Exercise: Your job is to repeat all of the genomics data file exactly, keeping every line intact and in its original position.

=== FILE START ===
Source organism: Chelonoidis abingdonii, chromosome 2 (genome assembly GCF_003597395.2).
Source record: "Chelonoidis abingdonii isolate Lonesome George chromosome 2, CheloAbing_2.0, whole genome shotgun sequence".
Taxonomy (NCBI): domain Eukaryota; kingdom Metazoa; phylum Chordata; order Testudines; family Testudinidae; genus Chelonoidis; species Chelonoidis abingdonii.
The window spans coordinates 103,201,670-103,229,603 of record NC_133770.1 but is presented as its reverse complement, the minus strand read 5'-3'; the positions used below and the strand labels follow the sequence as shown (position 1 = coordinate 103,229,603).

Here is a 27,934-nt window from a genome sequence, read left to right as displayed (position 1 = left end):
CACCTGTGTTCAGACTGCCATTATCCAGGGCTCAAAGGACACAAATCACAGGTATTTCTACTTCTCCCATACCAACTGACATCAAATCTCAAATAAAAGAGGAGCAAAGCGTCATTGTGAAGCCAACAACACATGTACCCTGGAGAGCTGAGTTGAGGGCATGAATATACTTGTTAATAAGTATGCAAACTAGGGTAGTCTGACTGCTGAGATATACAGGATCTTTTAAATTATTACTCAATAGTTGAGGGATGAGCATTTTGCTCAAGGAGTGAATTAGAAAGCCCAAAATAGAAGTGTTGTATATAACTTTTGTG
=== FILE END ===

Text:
Source organism: Chelonoidis abingdonii, chromosome 2 (genome assembly GCF_003597395.2).
Source record: "Chelonoidis abingdonii isolate Lonesome George chromosome 2, CheloAbing_2.0, whole genome shotgun sequence".
Taxonomy (NCBI): domain Eukaryota; kingdom Metazoa; phylum Chordata; order Testudines; family Testudinidae; genus Chelonoidis; species Chelonoidis abingdonii.
The window spans coordinates 103,201,670-103,229,603 of record NC_133770.1 but is presented as its reverse complement, the minus strand read 5'-3'; the positions used below and the strand labels follow the sequence as shown (position 1 = coordinate 103,229,603).

Here is a 27,934-nt window from a genome sequence, read left to right as displayed (position 1 = left end):
CACCTGTGTTCAGACTGCCATTATCCAGGGCTCAAAGGACACAAATCACAGGTATTTCTACTTCTCCCATACCAACTGACATCAAATCTCAAATAAAAGAGGAGCAAAGCGTCATTGTGAAGCCAACAACACATGTACCCTGGAGAGCTGAGTTGAGGGCATGAATATACTTGTTAATAAGTATGCAAACTAGGGTAGTCTGACTGCTGAGATATACAGGATCTTTTAAATTATTACTCAATAGTTGAGGGATGAGCATTTTGCTCAAGGAGTGAATTAGAAAGCCCAAAATAGAAGTGTTGTATATAACTTTTGTG